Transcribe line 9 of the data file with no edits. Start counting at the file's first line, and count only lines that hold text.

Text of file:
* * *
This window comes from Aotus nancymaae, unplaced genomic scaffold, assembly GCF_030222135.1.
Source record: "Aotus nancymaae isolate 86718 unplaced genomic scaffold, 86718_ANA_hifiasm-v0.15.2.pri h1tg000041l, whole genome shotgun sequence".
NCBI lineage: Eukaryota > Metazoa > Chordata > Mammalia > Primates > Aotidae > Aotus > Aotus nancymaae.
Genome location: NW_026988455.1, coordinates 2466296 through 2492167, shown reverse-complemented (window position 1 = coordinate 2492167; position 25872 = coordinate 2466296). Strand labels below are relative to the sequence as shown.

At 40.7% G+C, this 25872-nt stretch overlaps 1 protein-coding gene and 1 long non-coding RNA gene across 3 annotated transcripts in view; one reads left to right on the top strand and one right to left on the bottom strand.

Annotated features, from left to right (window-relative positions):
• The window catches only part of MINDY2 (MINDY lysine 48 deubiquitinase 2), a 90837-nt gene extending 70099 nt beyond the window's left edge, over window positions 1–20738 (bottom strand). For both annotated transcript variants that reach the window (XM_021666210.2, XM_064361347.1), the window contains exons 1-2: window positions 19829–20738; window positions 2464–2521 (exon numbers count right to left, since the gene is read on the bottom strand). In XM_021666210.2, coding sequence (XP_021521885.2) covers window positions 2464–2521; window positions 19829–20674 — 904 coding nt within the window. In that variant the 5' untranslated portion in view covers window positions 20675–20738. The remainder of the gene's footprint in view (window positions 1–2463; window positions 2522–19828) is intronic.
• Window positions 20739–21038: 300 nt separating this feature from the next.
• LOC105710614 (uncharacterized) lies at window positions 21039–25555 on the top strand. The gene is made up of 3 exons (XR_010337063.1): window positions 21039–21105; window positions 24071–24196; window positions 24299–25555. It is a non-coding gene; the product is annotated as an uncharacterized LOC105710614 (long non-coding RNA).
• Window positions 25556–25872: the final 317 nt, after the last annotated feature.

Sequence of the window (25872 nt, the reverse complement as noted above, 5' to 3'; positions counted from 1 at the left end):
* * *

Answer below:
• LOC105710614 (uncharacterized) lies at window positions 21039–25555 on the top strand. The gene is made up of 3 exons (XR_010337063.1): window positions 21039–21105; window positions 24071–24196; window positions 24299–25555. It is a non-coding gene; the product is annotated as an uncharacterized LOC105710614 (long non-coding RNA).